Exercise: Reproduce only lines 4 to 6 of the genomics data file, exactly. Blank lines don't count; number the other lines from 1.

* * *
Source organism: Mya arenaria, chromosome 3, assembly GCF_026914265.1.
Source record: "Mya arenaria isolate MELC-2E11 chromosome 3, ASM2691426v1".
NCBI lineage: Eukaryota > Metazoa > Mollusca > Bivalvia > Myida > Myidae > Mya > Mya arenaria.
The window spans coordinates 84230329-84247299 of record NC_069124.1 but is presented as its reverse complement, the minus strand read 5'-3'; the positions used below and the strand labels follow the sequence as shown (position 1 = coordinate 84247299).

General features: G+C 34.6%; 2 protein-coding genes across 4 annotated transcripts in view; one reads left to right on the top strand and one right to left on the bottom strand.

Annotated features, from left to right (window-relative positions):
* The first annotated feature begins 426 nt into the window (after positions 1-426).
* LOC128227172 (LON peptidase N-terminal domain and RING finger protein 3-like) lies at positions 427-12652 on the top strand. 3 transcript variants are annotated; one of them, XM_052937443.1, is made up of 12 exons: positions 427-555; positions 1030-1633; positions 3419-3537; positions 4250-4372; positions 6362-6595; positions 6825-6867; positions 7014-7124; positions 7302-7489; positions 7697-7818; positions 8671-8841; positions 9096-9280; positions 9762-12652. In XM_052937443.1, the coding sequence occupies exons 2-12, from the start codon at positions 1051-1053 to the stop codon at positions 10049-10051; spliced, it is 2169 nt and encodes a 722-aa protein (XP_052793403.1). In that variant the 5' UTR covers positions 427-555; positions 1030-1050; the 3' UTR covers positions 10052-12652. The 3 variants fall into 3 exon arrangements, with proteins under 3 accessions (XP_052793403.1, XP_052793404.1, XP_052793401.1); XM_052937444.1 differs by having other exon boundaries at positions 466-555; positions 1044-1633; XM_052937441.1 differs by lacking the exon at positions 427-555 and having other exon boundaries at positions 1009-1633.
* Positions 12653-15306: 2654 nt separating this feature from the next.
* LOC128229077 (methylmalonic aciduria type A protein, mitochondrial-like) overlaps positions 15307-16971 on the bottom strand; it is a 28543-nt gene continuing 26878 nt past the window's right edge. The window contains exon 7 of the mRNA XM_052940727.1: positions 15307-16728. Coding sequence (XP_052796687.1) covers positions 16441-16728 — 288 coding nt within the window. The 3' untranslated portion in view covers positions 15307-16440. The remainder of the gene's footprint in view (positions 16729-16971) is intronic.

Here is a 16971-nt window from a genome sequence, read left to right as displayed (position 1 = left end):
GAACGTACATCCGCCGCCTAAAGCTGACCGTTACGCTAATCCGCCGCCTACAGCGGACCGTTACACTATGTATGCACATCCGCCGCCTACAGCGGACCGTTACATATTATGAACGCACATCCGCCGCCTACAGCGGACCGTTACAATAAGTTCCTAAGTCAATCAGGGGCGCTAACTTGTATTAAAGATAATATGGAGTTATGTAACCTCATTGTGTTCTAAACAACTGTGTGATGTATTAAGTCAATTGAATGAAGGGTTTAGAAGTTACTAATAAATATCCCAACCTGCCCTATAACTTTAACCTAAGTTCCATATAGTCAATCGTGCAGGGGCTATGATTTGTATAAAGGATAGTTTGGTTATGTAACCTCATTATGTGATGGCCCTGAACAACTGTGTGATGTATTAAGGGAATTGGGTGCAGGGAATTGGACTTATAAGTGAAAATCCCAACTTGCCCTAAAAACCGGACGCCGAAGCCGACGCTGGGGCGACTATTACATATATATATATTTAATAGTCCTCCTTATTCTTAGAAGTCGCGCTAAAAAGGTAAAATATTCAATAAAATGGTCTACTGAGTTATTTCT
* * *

The window spans coordinates 84230329-84247299 of record NC_069124.1 but is presented as its reverse complement, the minus strand read 5'-3'; the positions used below and the strand labels follow the sequence as shown (position 1 = coordinate 84247299).

General features: G+C 34.6%; 2 protein-coding genes across 4 annotated transcripts in view; one reads left to right on the top strand and one right to left on the bottom strand.

Annotated features, from left to right (window-relative positions):